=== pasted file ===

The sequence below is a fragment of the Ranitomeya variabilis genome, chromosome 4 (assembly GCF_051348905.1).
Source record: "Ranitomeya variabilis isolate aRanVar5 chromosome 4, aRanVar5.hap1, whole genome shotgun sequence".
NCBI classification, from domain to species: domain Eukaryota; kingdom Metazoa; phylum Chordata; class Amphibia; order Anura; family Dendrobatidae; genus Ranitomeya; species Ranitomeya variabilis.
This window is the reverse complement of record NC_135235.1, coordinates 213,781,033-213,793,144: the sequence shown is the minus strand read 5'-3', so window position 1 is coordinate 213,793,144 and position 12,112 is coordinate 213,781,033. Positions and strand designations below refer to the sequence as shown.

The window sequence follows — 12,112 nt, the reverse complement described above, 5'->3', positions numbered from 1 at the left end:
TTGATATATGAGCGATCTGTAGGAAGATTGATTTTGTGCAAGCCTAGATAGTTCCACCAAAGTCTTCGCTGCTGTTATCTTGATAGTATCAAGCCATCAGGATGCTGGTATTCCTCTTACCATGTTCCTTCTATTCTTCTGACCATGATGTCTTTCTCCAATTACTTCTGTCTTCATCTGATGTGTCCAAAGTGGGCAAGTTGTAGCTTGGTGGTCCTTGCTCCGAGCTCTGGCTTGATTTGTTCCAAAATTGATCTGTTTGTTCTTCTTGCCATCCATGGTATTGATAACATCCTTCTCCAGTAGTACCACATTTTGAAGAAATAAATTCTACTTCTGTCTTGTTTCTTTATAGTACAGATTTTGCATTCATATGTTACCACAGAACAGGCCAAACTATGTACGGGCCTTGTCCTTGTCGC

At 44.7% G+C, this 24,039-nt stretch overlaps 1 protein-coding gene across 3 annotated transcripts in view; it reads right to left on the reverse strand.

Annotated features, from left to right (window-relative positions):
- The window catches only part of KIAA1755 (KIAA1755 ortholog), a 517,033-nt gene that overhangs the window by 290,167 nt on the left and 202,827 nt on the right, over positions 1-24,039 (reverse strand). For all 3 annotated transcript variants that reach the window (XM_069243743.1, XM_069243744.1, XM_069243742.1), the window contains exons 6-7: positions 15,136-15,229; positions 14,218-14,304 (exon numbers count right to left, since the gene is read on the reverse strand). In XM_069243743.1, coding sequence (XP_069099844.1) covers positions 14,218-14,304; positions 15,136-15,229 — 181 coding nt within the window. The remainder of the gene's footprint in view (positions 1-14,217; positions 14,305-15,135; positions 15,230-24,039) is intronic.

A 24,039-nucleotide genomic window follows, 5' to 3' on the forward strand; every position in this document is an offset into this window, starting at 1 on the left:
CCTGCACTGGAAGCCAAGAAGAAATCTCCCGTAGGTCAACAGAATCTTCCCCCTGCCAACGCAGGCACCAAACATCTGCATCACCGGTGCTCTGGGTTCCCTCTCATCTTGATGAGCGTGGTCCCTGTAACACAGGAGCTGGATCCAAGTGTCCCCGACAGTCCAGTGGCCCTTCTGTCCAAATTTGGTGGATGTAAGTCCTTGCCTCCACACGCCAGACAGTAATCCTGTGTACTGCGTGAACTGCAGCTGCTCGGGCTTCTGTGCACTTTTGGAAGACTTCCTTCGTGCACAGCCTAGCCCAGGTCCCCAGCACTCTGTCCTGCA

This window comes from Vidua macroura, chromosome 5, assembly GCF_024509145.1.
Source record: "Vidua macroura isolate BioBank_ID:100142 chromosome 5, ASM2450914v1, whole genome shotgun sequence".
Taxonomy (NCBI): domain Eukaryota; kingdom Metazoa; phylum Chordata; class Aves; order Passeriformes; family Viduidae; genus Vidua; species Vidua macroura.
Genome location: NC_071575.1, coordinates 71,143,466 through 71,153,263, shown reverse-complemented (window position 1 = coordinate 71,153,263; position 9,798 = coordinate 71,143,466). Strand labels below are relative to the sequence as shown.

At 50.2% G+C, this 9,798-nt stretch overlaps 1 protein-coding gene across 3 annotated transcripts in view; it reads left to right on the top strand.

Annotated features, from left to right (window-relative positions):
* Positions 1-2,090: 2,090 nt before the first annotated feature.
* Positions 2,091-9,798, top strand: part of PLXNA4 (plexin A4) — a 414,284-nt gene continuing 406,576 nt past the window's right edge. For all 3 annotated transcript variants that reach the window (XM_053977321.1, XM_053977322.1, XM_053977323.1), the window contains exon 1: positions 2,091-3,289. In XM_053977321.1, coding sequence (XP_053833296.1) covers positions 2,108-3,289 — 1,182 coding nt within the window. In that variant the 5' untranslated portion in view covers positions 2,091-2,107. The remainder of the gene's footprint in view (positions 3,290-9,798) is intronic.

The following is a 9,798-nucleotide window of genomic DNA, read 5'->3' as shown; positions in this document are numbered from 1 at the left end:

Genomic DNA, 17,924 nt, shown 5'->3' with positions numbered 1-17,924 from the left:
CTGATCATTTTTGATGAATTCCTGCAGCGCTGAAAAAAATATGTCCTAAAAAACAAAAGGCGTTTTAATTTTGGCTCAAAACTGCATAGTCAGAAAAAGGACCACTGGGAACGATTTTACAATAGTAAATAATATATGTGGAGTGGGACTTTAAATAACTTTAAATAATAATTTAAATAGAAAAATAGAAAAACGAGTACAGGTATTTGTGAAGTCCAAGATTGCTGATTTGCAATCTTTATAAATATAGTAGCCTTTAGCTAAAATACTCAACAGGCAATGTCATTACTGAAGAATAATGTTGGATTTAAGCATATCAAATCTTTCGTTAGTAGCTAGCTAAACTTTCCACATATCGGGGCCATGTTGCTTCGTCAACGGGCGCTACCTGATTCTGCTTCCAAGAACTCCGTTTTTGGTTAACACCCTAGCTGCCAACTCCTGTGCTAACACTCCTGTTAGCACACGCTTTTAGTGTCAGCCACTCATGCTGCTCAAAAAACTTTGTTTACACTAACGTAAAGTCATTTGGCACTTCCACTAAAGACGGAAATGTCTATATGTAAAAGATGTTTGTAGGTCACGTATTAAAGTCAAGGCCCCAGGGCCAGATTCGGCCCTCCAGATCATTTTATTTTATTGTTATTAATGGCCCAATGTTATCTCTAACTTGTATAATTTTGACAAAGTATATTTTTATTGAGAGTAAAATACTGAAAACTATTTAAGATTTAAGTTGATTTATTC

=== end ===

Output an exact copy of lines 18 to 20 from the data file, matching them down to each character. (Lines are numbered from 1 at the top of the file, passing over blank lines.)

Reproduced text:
* Positions 1-2,090: 2,090 nt before the first annotated feature.
* Positions 2,091-9,798, top strand: part of PLXNA4 (plexin A4) — a 414,284-nt gene continuing 406,576 nt past the window's right edge. For all 3 annotated transcript variants that reach the window (XM_053977321.1, XM_053977322.1, XM_053977323.1), the window contains exon 1: positions 2,091-3,289. In XM_053977321.1, coding sequence (XP_053833296.1) covers positions 2,108-3,289 — 1,182 coding nt within the window. In that variant the 5' untranslated portion in view covers positions 2,091-2,107. The remainder of the gene's footprint in view (positions 3,290-9,798) is intronic.

The following is a 9,798-nucleotide window of genomic DNA, read 5'->3' as shown; positions in this document are numbered from 1 at the left end: